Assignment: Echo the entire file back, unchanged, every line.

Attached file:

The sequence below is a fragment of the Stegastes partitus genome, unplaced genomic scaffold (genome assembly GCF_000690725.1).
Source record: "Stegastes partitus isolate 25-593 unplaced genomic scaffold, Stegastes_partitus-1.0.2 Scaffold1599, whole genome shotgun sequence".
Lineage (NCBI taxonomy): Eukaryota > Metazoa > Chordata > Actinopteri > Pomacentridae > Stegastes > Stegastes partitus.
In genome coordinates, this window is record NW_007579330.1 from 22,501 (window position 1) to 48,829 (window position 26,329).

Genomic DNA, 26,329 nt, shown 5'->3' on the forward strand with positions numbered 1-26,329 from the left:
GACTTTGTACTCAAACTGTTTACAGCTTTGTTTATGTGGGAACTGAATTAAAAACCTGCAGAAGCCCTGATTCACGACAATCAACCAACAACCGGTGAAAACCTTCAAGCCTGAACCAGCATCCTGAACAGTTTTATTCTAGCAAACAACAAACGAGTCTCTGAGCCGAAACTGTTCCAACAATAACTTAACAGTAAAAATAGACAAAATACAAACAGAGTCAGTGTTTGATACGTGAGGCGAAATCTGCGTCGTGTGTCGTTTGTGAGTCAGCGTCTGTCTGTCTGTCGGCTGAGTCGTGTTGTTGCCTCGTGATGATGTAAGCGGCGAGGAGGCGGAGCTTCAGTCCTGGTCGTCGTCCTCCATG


The sequence below is a fragment of the Stegastes partitus genome, unplaced genomic scaffold (genome assembly GCF_000690725.1).
Source record: "Stegastes partitus isolate 25-593 unplaced genomic scaffold, Stegastes_partitus-1.0.2 Scaffold1599, whole genome shotgun sequence".
Lineage (NCBI taxonomy): Eukaryota > Metazoa > Chordata > Actinopteri > Pomacentridae > Stegastes > Stegastes partitus.
In genome coordinates, this window is record NW_007579330.1 from 22,501 (window position 1) to 48,829 (window position 26,329).

Genomic DNA, 26,329 nt, shown 5'->3' on the forward strand with positions numbered 1-26,329 from the left:
GACTTTGTACTCAAACTGTTTACAGCTTTGTTTATGTGGGAACTGAATTAAAAACCTGCAGAAGCCCTGATTCACGACAATCAACCAACAACCGGTGAAAACCTTCAAGCCTGAACCAGCATCCTGAACAGTTTTATTCTAGCAAACAACAAACGAGTCTCTGAGCCGAAACTGTTCCAACAATAACTTAACAGTAAAAATAGACAAAATACAAACAGAGTCAGTGTTTGATACGTGAGGCGAAATCTGCGTCGTGTGTCGTTTGTGAGTCAGCGTCTGTCTGTCTGTCGGCTGAGTCGTGTTGTTGCCTCGTGATGATGTAAGCGGCGAGGAGGCGGAGCTTCAGTCCTGGTCGTCGTCCTCCATG